US Airways cut almost half of its work force
By: Karen Ferrick-Roman - Times Staff
US Airways has nearly cut its work force in half since the golden days, before terror swept the skies on Sept. 11, 2001.
In a report issued this week by the U.S. Department of Transportation, all seven major airlines, or legacy airlines, lost employees between April 2001 and April 2005, but none at a bigger rate than US Airways.
Staffing levels at twice-bankrupt US Airways plummeted by 49.5 percent, from 44,192 in 2001 to 22,294 in 2005.
"That's how they're reorganizing, by becoming smaller," said aviation analyst Michael Boyd of The Boyd Group of Evergreen, Colo.
United Airlines, which entered bankruptcy shortly after US Airways' first foray into protection and has stayed there, cut its employees by 42.4 percent, from 96,428 in 2001 to 55,529 in 2005.
Overall, the eight legacy airlines lost about 147,550 employees, or 34 percent of their work force.
The report, said Pat Litzinger, finance professor at Robert Morris University, "certainly seems to confirm what everybody believed about the airline industry."
The study also showed low-cost carriers, such as Southwest, America West and AirTran, added about 10,800 workers, growing by about 18 percent in the four-year period.
Low-cost carriers, Boyd said, are expanding. Some airlines on that list, such as Independence Air, didn't even exist before 9/11.
But Boyd said he tires of the chant that "legacy carriers are dying, and low-costs and regionals will pick it up."
"If legacies are dying," he said, "regionals will go with them."
United and US Airways remain in bankruptcy. Some analysts have said Northwest and Delta are dancing on bankruptcy's brink. All of the legacy lines have been losing money annually.
If the legacies die, Boyd said, "about 40 percent of the airports in the country won't have air service."
Low-cost carriers are picky about where they land.
"They don't go to little markets anymore," Boyd said. "If anybody thinks a low-cost carrier is going to rush into Erie, they're nuts. They're only going to relatively large markets."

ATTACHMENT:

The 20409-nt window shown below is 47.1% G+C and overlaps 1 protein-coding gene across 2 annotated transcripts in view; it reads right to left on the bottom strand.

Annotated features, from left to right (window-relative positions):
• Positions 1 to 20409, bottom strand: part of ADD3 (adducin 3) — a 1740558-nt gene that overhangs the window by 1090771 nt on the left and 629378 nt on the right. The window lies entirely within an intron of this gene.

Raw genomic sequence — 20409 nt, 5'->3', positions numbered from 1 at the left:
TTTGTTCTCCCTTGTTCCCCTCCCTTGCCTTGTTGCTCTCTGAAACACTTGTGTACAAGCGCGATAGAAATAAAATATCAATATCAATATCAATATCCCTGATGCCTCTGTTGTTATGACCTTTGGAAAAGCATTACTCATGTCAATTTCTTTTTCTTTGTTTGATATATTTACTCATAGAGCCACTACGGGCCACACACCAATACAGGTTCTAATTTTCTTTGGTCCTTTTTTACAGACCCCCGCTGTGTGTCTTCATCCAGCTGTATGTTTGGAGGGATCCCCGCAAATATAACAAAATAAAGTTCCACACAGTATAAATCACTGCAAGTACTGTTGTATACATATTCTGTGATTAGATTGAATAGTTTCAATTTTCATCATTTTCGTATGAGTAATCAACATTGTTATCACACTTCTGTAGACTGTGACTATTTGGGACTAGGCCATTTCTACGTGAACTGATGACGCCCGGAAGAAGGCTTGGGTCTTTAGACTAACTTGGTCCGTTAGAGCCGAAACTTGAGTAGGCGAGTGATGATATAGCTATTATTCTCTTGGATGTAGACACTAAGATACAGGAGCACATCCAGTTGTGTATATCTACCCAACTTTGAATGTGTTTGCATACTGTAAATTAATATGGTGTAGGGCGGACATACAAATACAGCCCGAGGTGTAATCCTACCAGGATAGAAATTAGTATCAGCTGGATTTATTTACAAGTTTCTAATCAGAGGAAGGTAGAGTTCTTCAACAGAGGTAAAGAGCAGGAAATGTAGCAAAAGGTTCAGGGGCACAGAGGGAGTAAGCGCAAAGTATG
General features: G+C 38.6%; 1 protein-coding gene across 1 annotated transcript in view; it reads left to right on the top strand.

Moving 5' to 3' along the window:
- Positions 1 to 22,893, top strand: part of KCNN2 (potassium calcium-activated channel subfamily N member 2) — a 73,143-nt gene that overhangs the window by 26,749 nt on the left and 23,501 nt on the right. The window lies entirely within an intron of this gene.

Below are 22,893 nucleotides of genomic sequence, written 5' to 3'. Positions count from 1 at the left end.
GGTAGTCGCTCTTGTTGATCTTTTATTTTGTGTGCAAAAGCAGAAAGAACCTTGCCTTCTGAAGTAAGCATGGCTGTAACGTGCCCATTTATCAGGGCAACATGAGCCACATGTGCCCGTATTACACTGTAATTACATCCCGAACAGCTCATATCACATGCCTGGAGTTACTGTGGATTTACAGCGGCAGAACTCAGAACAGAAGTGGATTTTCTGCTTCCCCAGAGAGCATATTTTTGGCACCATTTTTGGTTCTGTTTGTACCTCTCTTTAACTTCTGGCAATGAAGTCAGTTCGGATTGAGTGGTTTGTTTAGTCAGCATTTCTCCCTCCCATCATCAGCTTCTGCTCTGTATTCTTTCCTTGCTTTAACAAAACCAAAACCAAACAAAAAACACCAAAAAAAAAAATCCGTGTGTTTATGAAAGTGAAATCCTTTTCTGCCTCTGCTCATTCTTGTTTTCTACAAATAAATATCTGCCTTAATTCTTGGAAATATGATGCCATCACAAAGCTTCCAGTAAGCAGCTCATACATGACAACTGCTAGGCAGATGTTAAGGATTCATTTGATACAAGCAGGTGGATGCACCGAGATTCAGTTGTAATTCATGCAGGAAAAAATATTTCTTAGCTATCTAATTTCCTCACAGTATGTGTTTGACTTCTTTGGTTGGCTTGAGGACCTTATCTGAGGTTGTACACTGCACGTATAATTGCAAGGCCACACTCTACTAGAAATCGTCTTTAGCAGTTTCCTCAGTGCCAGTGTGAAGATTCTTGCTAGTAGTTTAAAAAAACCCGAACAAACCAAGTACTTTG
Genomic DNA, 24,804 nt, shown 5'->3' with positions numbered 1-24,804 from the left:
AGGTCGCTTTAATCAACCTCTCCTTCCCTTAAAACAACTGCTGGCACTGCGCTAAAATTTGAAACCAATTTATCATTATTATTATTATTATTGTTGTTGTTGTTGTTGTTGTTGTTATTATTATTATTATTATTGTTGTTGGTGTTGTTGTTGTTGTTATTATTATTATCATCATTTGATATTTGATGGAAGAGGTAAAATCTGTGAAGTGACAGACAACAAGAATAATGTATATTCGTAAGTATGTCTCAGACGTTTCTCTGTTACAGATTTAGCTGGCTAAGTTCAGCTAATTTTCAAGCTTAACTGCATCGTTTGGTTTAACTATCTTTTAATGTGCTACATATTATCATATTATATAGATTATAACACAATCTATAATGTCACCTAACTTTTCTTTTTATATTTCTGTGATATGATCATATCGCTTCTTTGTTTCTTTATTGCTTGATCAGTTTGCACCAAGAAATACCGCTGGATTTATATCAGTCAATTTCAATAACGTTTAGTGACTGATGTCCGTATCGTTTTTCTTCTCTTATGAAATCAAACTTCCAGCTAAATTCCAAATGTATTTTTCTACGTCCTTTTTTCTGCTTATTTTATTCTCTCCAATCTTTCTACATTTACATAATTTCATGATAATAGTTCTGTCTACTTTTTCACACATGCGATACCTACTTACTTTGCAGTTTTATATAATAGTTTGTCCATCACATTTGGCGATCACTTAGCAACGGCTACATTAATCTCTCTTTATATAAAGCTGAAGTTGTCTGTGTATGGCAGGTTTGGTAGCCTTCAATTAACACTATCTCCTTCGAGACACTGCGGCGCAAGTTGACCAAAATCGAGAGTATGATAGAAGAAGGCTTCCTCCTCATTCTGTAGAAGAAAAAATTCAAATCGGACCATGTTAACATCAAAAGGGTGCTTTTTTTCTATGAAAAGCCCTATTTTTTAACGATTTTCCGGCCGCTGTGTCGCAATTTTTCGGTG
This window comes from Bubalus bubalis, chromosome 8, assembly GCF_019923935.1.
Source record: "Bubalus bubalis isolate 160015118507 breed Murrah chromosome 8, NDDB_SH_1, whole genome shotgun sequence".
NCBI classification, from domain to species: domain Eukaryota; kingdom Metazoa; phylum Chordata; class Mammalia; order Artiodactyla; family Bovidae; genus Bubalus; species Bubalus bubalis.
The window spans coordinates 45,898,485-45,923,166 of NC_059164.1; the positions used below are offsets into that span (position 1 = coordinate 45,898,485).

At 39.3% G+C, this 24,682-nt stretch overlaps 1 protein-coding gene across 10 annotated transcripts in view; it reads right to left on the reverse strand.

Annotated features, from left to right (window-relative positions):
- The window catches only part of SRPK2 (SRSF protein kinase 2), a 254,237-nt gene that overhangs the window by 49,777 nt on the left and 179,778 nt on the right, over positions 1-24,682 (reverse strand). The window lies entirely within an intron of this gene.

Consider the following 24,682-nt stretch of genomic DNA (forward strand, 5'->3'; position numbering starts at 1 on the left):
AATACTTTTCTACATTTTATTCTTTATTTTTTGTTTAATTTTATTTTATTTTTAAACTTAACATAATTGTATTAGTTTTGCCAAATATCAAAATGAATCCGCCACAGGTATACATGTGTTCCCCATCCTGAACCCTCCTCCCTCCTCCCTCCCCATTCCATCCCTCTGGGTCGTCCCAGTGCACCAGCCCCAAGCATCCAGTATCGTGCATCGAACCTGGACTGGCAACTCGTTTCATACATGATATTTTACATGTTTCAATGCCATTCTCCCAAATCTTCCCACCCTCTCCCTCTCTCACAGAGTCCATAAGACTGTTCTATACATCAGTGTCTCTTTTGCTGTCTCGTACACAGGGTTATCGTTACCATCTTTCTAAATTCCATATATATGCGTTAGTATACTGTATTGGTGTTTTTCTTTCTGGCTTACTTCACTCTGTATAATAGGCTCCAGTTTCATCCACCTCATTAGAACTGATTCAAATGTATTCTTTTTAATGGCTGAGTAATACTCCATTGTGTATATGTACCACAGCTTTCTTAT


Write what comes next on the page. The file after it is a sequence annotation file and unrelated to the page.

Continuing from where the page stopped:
An even larger growth for the four years was shown in regional carriers, such as Air Wisconsin, the former United Express carrier with an investment in US Airways and a shot at some routes; Mesa, which supplies crews and planes to America West and US Airways; and US Airways' subsidiary PSA.
In the four years, 14 regional airlines grew by about 85 percent, adding 26,057 workers, the report said.
"It might be logical to assume that this growth went along with the decline in the major carriers," Litzinger said.
"It certainly would seem regionals are flying more people because you wouldn't need (more) personnel unless that were the case."
It's simply outsourcing, Boyd said. He took umbrage even with the listing.
"They're neither regional nor airlines. You cannot book a seat on Chautauqua Airlines," Boyd said. "Regional airlines, as they call them today, are really just vendors and crews to major airlines.
"They stopped being airlines 10 or 15 years ago," he continued. "They're leasing companies; they're not a separate part of the airline industry.
"For the DOT to put out this study, it's ridiculous to say, 'The airline leasing companies are making money too.' "
Karen Ferrick-Roman can be reached online at kroman@timeson line.com.
©Beaver County Times Allegheny Times 2005